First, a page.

Note: the above material is neither investment research, nor investment advice. Marcellus does not seek payment for or business from this material/email in any shape or form. Marcellus Investment Managers Private Limited (“Marcellus”) is regulated by the Securities and Exchange Board of India (“SEBI”) as a provider of Portfolio Management Services and as an Investment Advisor. Marcellus is also a US Securities & Exchange Commission (“US SEC”) registered Investment Advisor. No content of this publication including the performance related information is verified by SEBI or US SEC. If any recipient or reader of this material is based outside India and USA, please note that Marcellus may not be regulated in such jurisdiction and this material is not a solicitation to use Marcellus’s services. This communication is confidential and privileged and is directed to and for the use of the addressee only. The recipient, if not the addressee, should not use this material if erroneously received, and access and use of this material in any manner by anyone other than the addressee is unauthorized. If you are not the intended recipient, please notify the sender by return email and immediately destroy all copies of this message and any attachments and delete it from your computer system, permanently. No liability whatsoever is assumed by Marcellus as a result of the recipient or any other person relying upon the opinion unless otherwise agreed in writing. The recipient acknowledges that Marcellus may be unable to exercise control or ensure or guarantee the integrity of the text of the material/email message and the text is not warranted as to its completeness and accuracy. The material, names and branding of the investment style do not provide any impression or a claim that these products/strategies achieve the respective objectives. Further, past performance is not indicative of future results. Marcellus and/or its associates, the authors of this material (including their relatives) may have financial interest by way of investments in the companies covered in this material. Marcellus does not receive compensation from the companies for their coverage in this material. Marcellus does not provide any market making service to any company covered in this material. In the past 12 months, Marcellus and its associates have never i) managed or co-managed any public offering of securities; ii) have not offered investment banking or merchant banking or brokerage services; or iii) have received any compensation or other benefits from the company or third party in connection with this coverage. Authors of this material have never served the companies in a capacity of a director, officer or an employee.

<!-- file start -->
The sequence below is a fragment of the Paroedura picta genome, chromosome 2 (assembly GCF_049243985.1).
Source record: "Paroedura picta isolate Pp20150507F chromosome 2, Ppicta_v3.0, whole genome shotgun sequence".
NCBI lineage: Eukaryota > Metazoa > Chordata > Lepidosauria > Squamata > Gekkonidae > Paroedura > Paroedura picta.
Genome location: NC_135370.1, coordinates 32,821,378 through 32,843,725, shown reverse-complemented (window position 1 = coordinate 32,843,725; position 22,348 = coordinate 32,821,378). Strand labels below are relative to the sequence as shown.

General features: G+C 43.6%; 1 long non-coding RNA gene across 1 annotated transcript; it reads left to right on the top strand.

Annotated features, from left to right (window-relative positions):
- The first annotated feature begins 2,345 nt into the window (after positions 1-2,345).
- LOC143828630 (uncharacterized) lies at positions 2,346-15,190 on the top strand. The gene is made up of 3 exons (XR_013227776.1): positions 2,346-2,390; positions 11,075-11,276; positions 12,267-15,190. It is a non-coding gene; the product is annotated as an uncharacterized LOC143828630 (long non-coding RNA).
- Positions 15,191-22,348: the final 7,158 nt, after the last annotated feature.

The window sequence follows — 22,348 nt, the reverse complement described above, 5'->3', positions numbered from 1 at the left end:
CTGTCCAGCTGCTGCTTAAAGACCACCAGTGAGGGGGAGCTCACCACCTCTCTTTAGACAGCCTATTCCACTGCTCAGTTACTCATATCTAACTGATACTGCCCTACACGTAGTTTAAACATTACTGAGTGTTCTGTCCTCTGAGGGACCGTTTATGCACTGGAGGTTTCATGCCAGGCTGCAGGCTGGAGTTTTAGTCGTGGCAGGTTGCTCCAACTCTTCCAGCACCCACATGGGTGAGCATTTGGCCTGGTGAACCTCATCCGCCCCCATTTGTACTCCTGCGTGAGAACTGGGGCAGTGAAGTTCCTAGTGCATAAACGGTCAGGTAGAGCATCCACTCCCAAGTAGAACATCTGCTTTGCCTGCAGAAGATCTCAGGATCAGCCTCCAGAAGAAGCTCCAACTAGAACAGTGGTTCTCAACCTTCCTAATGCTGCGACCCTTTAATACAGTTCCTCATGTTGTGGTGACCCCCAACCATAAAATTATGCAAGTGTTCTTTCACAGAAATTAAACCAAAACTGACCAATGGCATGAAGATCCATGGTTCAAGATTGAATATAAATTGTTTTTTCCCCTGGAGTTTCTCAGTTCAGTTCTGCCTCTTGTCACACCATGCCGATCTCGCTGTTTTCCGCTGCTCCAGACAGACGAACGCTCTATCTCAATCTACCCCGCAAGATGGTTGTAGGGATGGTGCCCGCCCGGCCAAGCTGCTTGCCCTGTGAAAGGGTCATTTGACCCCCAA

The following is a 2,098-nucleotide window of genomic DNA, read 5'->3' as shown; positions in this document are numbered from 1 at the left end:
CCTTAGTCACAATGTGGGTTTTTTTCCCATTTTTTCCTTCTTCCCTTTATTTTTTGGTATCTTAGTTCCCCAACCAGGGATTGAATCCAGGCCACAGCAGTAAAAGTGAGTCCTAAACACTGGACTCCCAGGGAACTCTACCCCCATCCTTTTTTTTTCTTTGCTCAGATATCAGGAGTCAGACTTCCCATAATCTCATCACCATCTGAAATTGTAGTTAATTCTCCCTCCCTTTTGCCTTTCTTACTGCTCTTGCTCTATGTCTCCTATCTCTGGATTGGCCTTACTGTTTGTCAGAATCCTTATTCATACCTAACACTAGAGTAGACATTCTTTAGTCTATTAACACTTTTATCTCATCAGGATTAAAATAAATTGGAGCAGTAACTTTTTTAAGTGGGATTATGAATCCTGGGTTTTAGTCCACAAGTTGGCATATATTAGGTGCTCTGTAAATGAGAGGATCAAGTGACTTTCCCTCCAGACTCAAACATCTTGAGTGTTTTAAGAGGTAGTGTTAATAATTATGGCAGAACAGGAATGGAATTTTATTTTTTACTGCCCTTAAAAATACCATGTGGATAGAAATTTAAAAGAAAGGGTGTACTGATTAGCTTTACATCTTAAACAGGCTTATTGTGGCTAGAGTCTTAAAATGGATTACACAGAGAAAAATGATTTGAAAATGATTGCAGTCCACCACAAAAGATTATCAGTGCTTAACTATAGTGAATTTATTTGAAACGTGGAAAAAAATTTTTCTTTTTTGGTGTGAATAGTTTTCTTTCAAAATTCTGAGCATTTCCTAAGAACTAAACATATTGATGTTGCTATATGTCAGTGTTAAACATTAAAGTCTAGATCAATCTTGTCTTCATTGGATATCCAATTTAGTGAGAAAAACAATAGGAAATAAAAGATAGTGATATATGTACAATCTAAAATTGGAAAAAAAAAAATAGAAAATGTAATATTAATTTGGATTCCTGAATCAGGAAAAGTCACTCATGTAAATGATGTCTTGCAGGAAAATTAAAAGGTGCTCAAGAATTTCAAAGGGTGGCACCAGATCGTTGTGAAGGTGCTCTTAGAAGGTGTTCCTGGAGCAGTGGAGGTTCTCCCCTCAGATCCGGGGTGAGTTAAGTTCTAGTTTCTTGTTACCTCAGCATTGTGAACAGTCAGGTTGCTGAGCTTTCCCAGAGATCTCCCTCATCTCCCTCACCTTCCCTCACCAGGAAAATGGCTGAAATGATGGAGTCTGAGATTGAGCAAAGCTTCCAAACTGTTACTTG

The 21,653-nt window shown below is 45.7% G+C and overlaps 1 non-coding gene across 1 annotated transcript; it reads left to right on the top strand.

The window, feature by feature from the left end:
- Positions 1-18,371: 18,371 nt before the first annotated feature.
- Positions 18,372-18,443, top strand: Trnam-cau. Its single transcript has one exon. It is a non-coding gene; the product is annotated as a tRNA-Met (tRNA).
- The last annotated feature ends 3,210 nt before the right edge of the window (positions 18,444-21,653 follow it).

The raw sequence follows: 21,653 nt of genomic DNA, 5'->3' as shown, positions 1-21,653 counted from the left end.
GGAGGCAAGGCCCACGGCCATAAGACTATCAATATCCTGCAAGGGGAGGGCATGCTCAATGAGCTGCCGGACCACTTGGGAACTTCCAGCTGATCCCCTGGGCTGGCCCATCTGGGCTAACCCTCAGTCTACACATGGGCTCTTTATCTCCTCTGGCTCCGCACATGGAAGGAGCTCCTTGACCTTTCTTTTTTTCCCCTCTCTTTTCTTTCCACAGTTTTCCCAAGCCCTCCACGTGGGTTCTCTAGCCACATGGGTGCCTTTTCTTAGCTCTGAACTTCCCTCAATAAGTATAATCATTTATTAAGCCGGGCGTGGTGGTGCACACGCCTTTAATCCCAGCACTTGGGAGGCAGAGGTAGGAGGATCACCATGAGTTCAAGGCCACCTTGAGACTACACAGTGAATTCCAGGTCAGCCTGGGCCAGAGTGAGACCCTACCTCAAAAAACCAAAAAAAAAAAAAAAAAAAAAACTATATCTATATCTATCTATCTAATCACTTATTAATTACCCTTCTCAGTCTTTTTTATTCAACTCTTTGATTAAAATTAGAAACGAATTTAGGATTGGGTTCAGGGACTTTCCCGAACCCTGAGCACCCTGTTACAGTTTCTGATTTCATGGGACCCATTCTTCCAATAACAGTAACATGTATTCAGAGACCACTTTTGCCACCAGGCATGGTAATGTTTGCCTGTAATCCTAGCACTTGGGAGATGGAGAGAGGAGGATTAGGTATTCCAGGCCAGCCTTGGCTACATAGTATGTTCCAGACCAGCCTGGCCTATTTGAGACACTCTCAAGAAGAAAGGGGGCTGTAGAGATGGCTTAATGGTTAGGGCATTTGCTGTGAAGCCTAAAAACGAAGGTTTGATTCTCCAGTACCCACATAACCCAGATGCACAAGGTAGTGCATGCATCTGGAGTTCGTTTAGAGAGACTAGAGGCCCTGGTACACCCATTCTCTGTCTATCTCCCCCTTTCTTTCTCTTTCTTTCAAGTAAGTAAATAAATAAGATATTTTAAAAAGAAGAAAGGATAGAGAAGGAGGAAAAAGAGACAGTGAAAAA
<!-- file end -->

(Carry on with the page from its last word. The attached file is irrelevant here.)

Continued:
This material may contain confidential or proprietary information and user shall take prior written consent from Marcellus before any reproduction in any form.